How to easily set up key-based SSH authentication

published on February 15, 2012

You want to set up key-based authentication so you can ssh into a server without entering that pesky password over and over again?

If you have to do this often, then use this wonderful one-liner to install the public key of your system on a remote server1:

cat ~/.ssh/id_? | ssh <host> 'mkdir -p .ssh; cat >> ~/.ssh/authorized_keys'

Easy, right2? Replace <host> with your host, or possibly even user@host. To be able to use just <host>, you’ll want to configure SSH host aliases, e.g.:

Host seedbox2
    User chuck
    Port 55555

  1. I use this to add seedboxes to’s hosting infrastructure — the Seedbox hosting companies switch machines quite frequently, which means I have to change the rsync scripts to point to the new hosts. ↩︎

  2. Notice the question mark in id_? That way, it’ll pick up your public key for sure, no matter if it’s or↩︎


Philip's picture

I prefer to use Kerberos…

If you’re going to use keys, take a look at Debian’s ssh-copy-id script. It’s a neat little wrapper around what you’re doing manually.

Wim Leers's picture
Wim Leers

Kerberos has a SPOF1 and it’s more stuff to manage.

The line above works everywhere, ssh-copy-id is e.g. not present on OS X.

Good remarks, but I still prefer this way :)

  1. Single Point Of Failure. ↩︎

Philip Paeps's picture

You can run slave KDCs…


[1543] (philip@luggage)~% uname -a Darwin 11.3.0 Darwin Kernel Version 11.3.0: Thu Jan 12 18:47:41 PST 2012; root:xnu-1699.24.23~1/RELEASE_X86_64 x86_64 [1544] (philip@luggage)~% which ssh-copy-id /Users/philip/bin/ssh-copy-id

I’ve had Debian’s script in my $HOME/bin (which I use on many different Unixes) for ages. Works quite well!

wouter verhelst's picture
wouter verhelst

You miss id_ecdsa (and yes, that exists, though you need a fairly recent SSH to get it)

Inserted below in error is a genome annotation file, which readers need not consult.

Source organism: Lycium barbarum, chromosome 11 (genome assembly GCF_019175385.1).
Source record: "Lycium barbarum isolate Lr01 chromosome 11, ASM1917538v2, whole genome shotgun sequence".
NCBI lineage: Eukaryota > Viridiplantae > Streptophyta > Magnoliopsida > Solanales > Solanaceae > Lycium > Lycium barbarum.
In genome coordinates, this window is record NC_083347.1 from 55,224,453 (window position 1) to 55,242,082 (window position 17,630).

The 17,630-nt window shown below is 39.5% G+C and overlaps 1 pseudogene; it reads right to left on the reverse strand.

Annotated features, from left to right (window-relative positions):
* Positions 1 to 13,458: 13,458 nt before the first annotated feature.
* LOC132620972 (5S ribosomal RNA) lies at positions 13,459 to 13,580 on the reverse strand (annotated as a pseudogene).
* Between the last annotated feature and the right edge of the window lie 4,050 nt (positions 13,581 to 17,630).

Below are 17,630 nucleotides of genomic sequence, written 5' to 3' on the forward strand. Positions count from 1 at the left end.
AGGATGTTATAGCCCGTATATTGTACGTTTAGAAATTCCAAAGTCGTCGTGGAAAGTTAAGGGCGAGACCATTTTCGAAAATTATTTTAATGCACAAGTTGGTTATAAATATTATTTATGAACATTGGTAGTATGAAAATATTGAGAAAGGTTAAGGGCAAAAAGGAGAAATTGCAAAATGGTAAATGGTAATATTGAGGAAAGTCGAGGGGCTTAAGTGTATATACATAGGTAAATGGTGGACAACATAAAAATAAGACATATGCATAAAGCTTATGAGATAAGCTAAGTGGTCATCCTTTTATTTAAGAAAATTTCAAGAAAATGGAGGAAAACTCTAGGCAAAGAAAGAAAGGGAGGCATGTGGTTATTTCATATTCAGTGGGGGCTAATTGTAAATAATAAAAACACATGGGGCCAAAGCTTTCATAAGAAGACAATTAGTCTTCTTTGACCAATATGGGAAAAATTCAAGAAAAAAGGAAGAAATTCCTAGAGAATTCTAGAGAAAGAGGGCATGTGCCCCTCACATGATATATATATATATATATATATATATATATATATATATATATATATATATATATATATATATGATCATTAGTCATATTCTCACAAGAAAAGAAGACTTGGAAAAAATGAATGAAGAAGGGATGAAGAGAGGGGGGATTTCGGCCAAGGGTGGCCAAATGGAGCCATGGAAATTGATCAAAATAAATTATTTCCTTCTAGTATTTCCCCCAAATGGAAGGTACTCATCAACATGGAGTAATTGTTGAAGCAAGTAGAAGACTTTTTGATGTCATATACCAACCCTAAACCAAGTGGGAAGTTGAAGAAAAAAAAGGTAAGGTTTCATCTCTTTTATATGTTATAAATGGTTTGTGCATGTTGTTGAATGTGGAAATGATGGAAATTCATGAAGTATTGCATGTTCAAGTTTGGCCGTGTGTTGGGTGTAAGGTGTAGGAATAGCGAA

Dieter_be's picture

Hi, you’re making some assumptions which may not hold true and can cause breakage:

  • ~/.ssh/id_? might not match the desired pubkey (mine won’t match)
  • StrictModes can be enabled (will complain over directory permissions), in fact my manpage says this is default.
  • authorized key file might not be ~/.ssh/authorized_keys (rarely, though)

The ssh-copy-id Philip mentioned comes with the upstream openssh releases and should be available in sane distribution packages (it’s also on Arch FWIW), if it’s not on OSX, then blame/fix the OSX package/release you’re using :) instead of having your peers maintaining their own alias/script to do this task IMHO

Wim Leers's picture
Wim Leers


  • I’ve never seen it somewhere else than ~/.ssh/id?
  • I have no idea about your second point.
  • I’ve never seen that either.

I don’t force anybody to maintain a script. I provide this handy one-liner that has saved me quite a bit of frustration already so far. Plus, you’d force me to maintain an OS X fork of ssh-copy-id. That’s hardly better.

I just figured I’d share this handy one-liner with the world, but I guess that was a mistake… ;(

Jeffrey's picture

Don’t let these comments discourage you. It’s hard for *nix people to understand what it’s like to use OSX and *nix simultaneously. If you try to keep your environments exactly the same you’d go mad.

Maitreya's picture

Nice shortcut. Thank you! And those wanting it do extra’s; you are free to add to this oneliner…